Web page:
Operating in the British Mandate of Palestine in the 1930s, Izz ad-Din al-Qassam organized and established the Black Hand, an anti-Zionist militia. He recruited and arranged military training for peasants, and by 1935 had enlisted between 200 and 800 men. Al-Qassam obtained a fatwa from Shaykh Badr al-Din al-Taji al-Hasani, the Mufti of Damascus, authorizing armed resistance against the British and Jews of Palestine. Black Hand cells were equipped with bombs and firearms, which they used to kill Zionist settlers.[79][80] Although al-Qassam's revolt was unsuccessful in his lifetime, many organizations gained inspiration from his revolutionary example.[79] He became a popular hero and an inspiration to subsequent Arab militants, who in the 1936-1939 Arab Revolt, called themselves Qassamiyun, followers of al-Qassam.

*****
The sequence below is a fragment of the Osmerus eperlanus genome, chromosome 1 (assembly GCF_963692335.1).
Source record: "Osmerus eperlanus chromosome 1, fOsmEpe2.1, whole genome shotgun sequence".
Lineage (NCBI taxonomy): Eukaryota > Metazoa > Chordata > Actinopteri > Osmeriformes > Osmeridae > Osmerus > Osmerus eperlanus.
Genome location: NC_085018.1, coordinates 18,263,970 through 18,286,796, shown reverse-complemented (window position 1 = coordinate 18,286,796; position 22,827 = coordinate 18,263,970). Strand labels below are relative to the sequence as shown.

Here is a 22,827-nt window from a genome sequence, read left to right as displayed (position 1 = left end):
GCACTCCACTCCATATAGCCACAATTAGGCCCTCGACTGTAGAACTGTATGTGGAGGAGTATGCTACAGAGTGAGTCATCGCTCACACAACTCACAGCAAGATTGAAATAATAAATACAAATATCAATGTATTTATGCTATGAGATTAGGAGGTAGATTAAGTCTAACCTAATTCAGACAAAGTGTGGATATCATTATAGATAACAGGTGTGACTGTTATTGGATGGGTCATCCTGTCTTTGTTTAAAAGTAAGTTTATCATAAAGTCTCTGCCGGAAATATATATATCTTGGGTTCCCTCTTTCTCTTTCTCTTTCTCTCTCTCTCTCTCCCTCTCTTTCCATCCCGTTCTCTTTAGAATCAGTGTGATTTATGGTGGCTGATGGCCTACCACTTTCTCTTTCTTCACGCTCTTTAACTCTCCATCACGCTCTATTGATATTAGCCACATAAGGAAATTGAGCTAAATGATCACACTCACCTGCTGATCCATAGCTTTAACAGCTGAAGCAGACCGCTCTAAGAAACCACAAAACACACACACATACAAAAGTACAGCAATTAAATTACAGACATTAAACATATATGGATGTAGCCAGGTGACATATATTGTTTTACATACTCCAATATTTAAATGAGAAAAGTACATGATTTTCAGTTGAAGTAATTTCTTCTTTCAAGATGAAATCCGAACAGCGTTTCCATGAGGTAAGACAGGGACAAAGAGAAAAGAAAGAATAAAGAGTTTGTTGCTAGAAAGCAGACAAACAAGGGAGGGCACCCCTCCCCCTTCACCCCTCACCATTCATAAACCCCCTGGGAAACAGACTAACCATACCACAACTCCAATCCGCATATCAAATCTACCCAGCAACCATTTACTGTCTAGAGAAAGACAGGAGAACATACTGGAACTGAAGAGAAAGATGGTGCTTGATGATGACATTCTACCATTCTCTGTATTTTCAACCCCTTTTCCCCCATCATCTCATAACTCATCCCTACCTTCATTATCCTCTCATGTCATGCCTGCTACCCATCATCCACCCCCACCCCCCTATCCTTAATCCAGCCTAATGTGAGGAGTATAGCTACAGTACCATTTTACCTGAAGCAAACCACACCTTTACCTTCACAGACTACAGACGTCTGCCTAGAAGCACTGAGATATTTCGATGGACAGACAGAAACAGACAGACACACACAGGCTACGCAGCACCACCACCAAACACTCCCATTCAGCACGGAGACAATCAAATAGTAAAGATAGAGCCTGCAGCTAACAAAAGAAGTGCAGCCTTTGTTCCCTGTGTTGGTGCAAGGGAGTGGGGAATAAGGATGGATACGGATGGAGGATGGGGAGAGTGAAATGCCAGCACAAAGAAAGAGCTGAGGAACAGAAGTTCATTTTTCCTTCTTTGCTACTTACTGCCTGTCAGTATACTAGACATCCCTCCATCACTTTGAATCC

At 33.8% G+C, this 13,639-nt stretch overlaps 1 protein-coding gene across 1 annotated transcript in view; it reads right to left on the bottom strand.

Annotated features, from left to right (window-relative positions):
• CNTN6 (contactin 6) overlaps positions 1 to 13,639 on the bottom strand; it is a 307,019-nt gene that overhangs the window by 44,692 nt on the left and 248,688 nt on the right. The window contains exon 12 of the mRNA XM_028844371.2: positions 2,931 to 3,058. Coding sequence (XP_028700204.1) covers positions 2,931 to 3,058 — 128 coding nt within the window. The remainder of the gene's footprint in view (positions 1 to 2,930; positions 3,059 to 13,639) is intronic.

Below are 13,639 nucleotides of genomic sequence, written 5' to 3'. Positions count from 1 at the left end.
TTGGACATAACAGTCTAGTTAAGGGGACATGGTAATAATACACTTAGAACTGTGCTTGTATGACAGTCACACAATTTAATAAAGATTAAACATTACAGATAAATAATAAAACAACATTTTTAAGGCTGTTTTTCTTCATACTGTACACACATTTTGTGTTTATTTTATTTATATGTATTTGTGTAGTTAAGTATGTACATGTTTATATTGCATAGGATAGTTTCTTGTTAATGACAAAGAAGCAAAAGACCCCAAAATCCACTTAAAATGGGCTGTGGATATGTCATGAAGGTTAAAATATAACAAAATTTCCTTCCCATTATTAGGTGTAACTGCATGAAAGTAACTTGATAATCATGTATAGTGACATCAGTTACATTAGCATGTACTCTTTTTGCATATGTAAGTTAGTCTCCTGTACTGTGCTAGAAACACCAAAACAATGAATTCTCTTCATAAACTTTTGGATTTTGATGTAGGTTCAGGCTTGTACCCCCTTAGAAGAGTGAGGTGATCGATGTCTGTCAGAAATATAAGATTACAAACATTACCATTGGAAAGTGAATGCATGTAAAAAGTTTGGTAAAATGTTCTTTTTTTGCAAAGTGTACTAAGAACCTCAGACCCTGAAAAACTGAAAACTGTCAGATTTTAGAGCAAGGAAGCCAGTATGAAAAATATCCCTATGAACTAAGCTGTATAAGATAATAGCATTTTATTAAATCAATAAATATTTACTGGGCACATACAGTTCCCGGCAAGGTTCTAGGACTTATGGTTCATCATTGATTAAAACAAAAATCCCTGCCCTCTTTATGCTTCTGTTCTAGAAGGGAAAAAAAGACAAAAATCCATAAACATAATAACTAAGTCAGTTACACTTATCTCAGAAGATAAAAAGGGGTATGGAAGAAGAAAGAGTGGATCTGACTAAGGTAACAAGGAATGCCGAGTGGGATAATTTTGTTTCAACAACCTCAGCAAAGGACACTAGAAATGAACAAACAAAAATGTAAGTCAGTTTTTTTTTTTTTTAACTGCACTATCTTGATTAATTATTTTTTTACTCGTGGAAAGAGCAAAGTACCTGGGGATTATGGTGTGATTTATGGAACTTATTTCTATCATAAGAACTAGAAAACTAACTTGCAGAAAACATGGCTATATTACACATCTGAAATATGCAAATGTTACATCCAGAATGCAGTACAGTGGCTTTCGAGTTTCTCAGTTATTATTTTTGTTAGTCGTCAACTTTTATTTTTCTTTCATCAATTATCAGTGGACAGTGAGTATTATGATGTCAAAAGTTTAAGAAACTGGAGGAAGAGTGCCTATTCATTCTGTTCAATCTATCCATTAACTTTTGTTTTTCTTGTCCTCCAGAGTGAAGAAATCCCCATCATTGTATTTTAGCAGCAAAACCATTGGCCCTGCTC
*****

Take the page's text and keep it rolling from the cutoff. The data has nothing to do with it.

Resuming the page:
Lehi (Lohamei Herut Yisrael, a.k.a. "Freedom Fighters for Israel", a.k.a. Stern Gang) was a revisionist Zionist group that splintered off from Irgun in 1940.[81] Abraham Stern formed Lehi from disaffected Irgun members after Irgun agreed to a truce with Britain in 1940.[76] Lehi assassinated prominent politicians as a strategy. For example, on November 6, 1944, Lord Moyne, the British Minister of State for the Middle East, was assassinated.[82] The act was controversial among Zionist militant groups, Hagannah sympathizing with the British and launching a massive man-hunt against members of Lehi and Irgun. After Israel's 1948 founding, Lehi was formally dissolved and its members integrated into the Israeli Defense Forces.[83]

Elsewhere[edit | edit source]